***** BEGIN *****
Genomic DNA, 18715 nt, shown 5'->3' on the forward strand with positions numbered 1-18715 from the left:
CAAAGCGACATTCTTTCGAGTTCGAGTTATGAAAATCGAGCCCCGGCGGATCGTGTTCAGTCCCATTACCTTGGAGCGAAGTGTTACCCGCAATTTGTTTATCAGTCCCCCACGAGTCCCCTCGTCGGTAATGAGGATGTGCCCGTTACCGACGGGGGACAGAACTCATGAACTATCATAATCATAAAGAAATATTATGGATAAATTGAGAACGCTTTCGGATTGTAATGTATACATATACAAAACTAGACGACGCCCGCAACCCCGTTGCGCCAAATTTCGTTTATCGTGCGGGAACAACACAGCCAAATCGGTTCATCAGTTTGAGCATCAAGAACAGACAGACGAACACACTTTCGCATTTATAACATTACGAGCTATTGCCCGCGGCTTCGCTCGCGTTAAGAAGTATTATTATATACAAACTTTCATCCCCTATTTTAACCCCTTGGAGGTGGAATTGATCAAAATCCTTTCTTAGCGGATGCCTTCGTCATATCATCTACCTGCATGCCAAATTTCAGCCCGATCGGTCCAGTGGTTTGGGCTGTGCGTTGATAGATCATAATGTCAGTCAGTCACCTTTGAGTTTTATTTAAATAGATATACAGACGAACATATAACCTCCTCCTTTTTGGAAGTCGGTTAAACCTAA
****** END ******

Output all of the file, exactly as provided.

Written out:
Genomic DNA, 18715 nt, shown 5'->3' on the forward strand with positions numbered 1-18715 from the left:
CAAAGCGACATTCTTTCGAGTTCGAGTTATGAAAATCGAGCCCCGGCGGATCGTGTTCAGTCCCATTACCTTGGAGCGAAGTGTTACCCGCAATTTGTTTATCAGTCCCCCACGAGTCCCCTCGTCGGTAATGAGGATGTGCCCGTTACCGACGGGGGACAGAACTCATGAACTATCATAATCATAAAGAAATATTATGGATAAATTGAGAACGCTTTCGGATTGTAATGTATACATATACAAAACTAGACGACGCCCGCAACCCCGTTGCGCCAAATTTCGTTTATCGTGCGGGAACAACACAGCCAAATCGGTTCATCAGTTTGAGCATCAAGAACAGACAGACGAACACACTTTCGCATTTATAACATTACGAGCTATTGCCCGCGGCTTCGCTCGCGTTAAGAAGTATTATTATATACAAACTTTCATCCCCTATTTTAACCCCTTGGAGGTGGAATTGATCAAAATCCTTTCTTAGCGGATGCCTTCGTCATATCATCTACCTGCATGCCAAATTTCAGCCCGATCGGTCCAGTGGTTTGGGCTGTGCGTTGATAGATCATAATGTCAGTCAGTCACCTTTGAGTTTTATTTAAATAGATATACAGACGAACATATAACCTCCTCCTTTTTGGAAGTCGGTTAAACCTAA